Two amendment bills were introduced by the Environment, Forests and Climate Change Ministry that have been criticized by environmentalists as being “detrimental” for the environment and wildlife.
On Thursday, Environment Minister Bhupender Yodav introduced Biological Diversity (Amendment) Bill, 2020 and another one amending the Wild Life (Protection) Act, 2002. Both were introduced in the Lok Sabha on Friday. The opposition parties created a lot of noise over the SIT investigation/investigation into the Lakhimpur Kheri incident. Both cases were adjourned quickly and there was no discussion.
According to the government, the biodiversity amendment bill was introduced after Indian system of medicine practitioners, researchers, and the seed industry flagged compliance burden. The bill to seek amendment in Wildlife Act was necessary because of the requirement vis a-vis Convention on International Trade in Endangered Species of Wild Fauna and Flora.
The text of the bill introduced in the Parliament claimed that the stakeholders wanted reduced compliance burden “in order to encourage a conducive environment for collaborative research and investments, simplify patent application process, widen the scope of levying access and benefit sharing with local communities and for further conservation of biological resources”.
In case of the amendments to wildlife protection act, the bill text claimed that the government proposes to set up Standing Committees of State Boards of Wildlife that will function like the National Board for Wildlife, which is responsible for monitoring protected areas in the country and awarding or denying permission to projects in light of its threat to wildlife.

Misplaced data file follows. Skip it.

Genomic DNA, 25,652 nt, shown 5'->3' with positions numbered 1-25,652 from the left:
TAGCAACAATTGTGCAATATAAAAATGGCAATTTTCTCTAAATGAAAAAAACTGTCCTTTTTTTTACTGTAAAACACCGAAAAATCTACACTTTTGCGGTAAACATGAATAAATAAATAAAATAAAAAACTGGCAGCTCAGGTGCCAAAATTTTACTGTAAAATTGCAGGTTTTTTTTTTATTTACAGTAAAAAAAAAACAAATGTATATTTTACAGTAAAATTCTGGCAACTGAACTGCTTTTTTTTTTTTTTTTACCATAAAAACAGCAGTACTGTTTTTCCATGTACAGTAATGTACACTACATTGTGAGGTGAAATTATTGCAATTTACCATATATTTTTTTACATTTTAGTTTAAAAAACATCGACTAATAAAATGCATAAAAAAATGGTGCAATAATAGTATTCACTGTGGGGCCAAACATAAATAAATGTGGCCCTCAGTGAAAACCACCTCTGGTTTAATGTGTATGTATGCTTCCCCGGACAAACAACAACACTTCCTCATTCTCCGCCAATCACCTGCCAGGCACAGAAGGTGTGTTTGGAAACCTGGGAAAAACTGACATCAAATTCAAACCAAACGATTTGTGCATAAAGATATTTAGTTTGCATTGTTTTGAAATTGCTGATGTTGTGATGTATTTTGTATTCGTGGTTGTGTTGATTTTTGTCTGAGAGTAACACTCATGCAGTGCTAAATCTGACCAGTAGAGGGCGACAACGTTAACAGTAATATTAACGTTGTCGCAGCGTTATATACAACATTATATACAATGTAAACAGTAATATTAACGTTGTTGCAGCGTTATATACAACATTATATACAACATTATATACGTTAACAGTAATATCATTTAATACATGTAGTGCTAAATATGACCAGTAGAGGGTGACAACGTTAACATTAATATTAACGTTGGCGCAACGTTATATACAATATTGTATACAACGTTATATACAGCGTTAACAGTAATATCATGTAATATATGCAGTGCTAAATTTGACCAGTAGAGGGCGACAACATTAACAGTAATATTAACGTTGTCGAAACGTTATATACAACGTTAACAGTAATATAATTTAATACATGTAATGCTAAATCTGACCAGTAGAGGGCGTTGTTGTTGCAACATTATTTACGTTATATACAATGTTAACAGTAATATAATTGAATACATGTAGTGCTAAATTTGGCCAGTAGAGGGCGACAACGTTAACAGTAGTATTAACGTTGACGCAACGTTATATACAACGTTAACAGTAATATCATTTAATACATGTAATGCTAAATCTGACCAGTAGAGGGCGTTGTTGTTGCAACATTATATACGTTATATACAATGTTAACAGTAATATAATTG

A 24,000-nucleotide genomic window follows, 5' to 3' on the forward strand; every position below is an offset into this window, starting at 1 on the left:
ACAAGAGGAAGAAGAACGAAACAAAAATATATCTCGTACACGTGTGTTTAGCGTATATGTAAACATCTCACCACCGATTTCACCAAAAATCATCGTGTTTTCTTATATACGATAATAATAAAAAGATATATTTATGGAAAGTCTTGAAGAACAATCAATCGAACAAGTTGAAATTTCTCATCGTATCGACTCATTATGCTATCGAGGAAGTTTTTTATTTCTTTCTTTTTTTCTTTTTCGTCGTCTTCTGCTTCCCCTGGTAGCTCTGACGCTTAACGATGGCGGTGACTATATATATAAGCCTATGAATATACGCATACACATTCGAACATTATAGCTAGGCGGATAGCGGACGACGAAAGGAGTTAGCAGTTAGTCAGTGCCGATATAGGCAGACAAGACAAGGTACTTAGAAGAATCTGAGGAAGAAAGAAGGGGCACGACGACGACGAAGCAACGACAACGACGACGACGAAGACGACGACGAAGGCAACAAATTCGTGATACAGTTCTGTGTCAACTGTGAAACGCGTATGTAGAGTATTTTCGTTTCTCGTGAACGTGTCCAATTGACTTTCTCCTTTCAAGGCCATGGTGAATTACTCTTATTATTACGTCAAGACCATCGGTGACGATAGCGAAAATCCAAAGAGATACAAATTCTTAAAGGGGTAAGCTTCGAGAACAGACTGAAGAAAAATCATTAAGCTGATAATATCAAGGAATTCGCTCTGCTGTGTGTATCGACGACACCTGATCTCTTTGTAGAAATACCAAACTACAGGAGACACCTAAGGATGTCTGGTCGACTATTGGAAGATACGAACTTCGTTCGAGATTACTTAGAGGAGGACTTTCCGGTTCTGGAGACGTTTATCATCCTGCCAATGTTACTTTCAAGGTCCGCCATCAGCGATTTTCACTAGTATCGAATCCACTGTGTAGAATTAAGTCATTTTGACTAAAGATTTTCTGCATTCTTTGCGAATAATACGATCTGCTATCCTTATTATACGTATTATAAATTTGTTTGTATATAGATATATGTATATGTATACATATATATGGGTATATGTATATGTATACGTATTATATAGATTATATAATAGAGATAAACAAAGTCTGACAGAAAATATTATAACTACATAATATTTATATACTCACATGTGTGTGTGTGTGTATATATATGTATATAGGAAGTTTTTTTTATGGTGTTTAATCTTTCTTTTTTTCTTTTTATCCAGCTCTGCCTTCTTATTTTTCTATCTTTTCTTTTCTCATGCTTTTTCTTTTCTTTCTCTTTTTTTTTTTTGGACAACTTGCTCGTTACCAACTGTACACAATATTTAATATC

IANS wanted to hear from experts about the bills.
Kanchi Kohli (researcher at the Centre for Policy and Research) pointed out that these amendments must be explained and discussed in detail within and outside of the Parliament. “There are important changes such as including the NITI Aayog onto the NBWL. Recent NITI Aayog infrastructure expansion proposals are in direct conflict to some of the most sensitive and ecologically fragile areas in India, including the Andaman Nicobar Islands and Lakshadweep Islands. This would allow the NITI Aayog direct influence on the decisions of NBWL, something that may not be desirable.
Legal advocacy firm, Legal Initiative for Forest and Environment (LIFE), described it as “a Bill that aims to facilitate destruction of India’s Biodiversity and people’s right”. It tweeted: “The main goal of the Bill is not to conserve, protect biodiversity, knowledge of the local communities, but to facilitate trade in biodiversity. These amendments are totally contrary to the Biological Diversity Act 2002’s aim and purpose.
LIFE also noted that the Biodiversity bill exempted medicinal plants grown in cultivation from the act’s purview, but it is difficult to discern which plants are wild and which have been cultivated.
“This provision, although it appears benign on the surface, will only allow large businesses to evade either the requirement of both, before approval or share in the benefit with local community,” said the initial assessment statement of LIFE.
Kohli said that the WLPA was a law that has been well understood by experts, even though the clauses relating to wildlife trade and protected areas have far-reaching implications. The Covid-19 pandemic has put a spotlight on Zoonotics. It directly speaks to the proposed law’s changes to regulate international trade through a section.
She stated that the management mechanisms could benefit from incorporating this aspect and also reconciling them to the Biological Diversity Act, which is also being discussed in the Parliament.
Jairam Ramesh, Congress leader, protested Friday that the government had referred the Bill not to the Parliamentary Standing Committee but to a Select Committee, a day after Environment Minister introduced the Biological Diversity (Amendment) Bill 2021 in Lok Sabha.